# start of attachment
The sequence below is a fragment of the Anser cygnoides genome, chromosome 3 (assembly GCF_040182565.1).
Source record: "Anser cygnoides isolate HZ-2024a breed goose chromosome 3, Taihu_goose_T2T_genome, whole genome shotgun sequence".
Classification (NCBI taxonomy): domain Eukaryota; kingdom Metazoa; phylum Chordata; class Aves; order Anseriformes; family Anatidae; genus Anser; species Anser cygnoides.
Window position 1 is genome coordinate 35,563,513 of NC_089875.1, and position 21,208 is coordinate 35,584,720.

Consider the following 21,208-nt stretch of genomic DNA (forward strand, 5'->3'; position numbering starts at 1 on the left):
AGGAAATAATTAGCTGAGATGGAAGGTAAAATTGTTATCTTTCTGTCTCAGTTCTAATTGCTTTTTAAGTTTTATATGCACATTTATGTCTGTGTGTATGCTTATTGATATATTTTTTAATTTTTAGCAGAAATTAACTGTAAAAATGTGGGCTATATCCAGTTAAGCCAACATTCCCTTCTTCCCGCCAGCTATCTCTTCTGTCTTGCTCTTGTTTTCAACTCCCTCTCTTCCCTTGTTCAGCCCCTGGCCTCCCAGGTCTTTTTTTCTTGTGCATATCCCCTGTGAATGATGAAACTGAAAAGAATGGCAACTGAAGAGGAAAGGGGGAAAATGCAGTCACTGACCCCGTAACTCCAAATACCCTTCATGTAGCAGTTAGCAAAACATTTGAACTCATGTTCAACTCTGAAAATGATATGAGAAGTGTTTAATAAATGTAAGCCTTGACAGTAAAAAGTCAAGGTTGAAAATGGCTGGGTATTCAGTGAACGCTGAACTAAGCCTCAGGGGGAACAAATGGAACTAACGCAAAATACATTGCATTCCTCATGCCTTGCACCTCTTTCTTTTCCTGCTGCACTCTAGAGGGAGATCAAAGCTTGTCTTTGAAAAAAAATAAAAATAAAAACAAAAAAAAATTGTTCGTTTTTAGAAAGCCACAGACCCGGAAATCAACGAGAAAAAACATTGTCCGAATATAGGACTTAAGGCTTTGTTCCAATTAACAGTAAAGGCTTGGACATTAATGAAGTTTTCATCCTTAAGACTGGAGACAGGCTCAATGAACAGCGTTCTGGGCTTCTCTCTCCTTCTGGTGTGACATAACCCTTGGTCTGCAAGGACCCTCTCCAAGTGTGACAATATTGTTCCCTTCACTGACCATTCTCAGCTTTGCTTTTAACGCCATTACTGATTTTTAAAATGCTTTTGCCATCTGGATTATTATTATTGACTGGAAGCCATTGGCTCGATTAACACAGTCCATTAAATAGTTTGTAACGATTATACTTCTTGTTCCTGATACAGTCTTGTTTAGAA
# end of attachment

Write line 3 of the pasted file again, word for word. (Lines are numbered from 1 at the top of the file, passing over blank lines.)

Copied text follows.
Classification (NCBI taxonomy): domain Eukaryota; kingdom Metazoa; phylum Chordata; class Aves; order Anseriformes; family Anatidae; genus Anser; species Anser cygnoides.